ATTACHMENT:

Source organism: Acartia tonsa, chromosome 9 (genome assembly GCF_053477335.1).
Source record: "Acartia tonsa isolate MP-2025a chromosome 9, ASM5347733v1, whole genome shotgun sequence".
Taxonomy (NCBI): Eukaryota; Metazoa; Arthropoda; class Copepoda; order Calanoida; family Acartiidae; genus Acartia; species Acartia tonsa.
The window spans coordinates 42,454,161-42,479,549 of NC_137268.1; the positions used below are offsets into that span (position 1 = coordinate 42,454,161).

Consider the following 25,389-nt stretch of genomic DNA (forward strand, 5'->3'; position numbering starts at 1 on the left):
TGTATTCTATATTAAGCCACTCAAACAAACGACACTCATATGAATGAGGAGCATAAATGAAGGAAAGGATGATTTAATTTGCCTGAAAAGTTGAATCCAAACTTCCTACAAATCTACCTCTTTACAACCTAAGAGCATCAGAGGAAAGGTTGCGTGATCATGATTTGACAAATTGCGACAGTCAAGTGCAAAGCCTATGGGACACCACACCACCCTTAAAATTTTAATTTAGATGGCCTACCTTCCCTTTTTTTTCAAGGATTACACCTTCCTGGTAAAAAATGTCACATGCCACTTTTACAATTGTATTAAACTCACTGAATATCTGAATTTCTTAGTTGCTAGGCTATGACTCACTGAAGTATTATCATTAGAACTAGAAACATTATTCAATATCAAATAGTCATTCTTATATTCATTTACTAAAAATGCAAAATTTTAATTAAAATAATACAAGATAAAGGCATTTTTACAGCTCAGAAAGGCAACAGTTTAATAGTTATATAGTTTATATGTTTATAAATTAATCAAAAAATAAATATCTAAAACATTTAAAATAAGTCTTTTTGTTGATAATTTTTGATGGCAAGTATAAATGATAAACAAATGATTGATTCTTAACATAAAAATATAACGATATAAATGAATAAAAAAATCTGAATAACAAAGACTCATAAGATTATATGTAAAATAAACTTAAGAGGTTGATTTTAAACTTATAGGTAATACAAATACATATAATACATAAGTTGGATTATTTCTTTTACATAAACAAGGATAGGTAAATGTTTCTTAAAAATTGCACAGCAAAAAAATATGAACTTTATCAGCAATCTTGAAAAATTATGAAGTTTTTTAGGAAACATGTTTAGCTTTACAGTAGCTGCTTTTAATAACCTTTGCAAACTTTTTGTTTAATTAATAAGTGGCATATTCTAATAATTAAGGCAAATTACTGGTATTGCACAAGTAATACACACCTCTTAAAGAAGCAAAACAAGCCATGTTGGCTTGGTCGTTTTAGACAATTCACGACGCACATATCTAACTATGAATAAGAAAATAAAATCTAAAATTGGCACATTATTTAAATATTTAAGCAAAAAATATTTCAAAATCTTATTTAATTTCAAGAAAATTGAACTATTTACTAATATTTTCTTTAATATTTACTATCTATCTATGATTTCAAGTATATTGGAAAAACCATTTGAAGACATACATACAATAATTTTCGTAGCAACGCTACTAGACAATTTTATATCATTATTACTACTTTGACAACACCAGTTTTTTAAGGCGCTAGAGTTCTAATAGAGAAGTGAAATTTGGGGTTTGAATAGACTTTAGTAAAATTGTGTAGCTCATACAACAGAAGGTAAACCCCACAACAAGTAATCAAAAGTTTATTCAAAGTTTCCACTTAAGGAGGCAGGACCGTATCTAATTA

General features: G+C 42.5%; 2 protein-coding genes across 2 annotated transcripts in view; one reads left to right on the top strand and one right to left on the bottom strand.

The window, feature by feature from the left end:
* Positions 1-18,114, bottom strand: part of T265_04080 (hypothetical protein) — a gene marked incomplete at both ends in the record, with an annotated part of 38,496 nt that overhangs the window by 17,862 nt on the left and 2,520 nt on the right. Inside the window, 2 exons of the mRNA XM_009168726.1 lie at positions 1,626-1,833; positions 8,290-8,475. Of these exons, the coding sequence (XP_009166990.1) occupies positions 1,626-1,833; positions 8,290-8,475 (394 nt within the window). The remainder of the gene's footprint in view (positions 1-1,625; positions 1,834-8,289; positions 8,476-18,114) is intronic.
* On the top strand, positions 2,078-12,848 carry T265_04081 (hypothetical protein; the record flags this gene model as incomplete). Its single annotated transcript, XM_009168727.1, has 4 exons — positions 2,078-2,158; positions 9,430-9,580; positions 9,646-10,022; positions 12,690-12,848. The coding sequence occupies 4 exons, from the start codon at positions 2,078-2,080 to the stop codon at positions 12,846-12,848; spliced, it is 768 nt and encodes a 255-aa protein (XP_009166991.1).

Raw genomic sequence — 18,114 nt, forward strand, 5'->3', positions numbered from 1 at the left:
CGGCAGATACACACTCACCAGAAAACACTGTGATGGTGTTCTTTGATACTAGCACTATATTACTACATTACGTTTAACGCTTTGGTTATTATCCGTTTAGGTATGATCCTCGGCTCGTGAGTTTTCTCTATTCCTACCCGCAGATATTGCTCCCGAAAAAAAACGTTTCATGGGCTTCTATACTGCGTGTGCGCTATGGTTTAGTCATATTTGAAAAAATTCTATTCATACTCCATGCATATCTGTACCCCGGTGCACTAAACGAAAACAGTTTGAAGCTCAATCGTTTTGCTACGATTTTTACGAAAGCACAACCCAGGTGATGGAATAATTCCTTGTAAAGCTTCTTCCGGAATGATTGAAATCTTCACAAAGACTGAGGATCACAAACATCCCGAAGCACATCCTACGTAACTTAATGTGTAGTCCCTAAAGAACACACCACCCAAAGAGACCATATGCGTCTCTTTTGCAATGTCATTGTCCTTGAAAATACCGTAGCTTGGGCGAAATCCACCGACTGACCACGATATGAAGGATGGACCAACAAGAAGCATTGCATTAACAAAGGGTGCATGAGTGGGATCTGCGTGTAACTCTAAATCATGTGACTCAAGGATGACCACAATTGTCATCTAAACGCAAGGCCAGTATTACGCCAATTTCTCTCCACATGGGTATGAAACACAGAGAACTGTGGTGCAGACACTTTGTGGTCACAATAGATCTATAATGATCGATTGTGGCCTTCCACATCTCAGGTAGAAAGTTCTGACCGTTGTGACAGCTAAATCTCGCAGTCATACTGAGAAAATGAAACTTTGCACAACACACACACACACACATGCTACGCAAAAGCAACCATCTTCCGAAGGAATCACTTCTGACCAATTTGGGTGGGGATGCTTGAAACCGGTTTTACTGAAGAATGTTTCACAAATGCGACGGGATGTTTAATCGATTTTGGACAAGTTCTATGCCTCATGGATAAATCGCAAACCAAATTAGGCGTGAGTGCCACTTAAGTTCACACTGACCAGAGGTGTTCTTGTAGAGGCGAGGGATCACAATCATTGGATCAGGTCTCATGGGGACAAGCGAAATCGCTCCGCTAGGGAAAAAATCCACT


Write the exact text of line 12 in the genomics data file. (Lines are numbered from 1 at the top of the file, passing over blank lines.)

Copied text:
CGGCAGATACACACTCACCAGAAAACACTGTGATGGTGTTCTTTGATACTAGCACTATATTACTACATTACGTTTAACGCTTTGGTTATTATCCGTTTAGGTATGATCCTCGGCTCGTGAGTTTTCTCTATTCCTACCCGCAGATATTGCTCCCGAAAAAAAACGTTTCATGGGCTTCTATACTGCGTGTGCGCTATGGTTTAGTCATATTTGAAAAAATTCTATTCATACTCCATGCATATCTGTACCCCGGTGCACTAAACGAAAACAGTTTGAAGCTCAATCGTTTTGCTACGATTTTTACGAAAGCACAACCCAGGTGATGGAATAATTCCTTGTAAAGCTTCTTCCGGAATGATTGAAATCTTCACAAAGACTGAGGATCACAAACATCCCGAAGCACATCCTACGTAACTTAATGTGTAGTCCCTAAAGAACACACCACCCAAAGAGACCATATGCGTCTCTTTTGCAATGTCATTGTCCTTGAAAATACCGTAGCTTGGGCGAAATCCACCGACTGACCACGATATGAAGGATGGACCAACAAGAAGCATTGCATTAACAAAGGGTGCATGAGTGGGATCTGCGTGTAACTCTAAATCATGTGACTCAAGGATGACCACAATTGTCATCTAAACGCAAGGCCAGTATTACGCCAATTTCTCTCCACATGGGTATGAAACACAGAGAACTGTGGTGCAGACACTTTGTGGTCACAATAGATCTATAATGATCGATTGTGGCCTTCCACATCTCAGGTAGAAAGTTCTGACCGTTGTGACAGCTAAATCTCGCAGTCATACTGAGAAAATGAAACTTTGCACAACACACACACACACACATGCTACGCAAAAGCAACCATCTTCCGAAGGAATCACTTCTGACCAATTTGGGTGGGGATGCTTGAAACCGGTTTTACTGAAGAATGTTTCACAAATGCGACGGGATGTTTAATCGATTTTGGACAAGTTCTATGCCTCATGGATAAATCGCAAACCAAATTAGGCGTGAGTGCCACTTAAGTTCACACTGACCAGAGGTGTTCTTGTAGAGGCGAGGGATCACAATCATTGGATCAGGTCTCATGGGGACAAGCGAAATCGCTCCGCTAGGGAAAAAATCCACT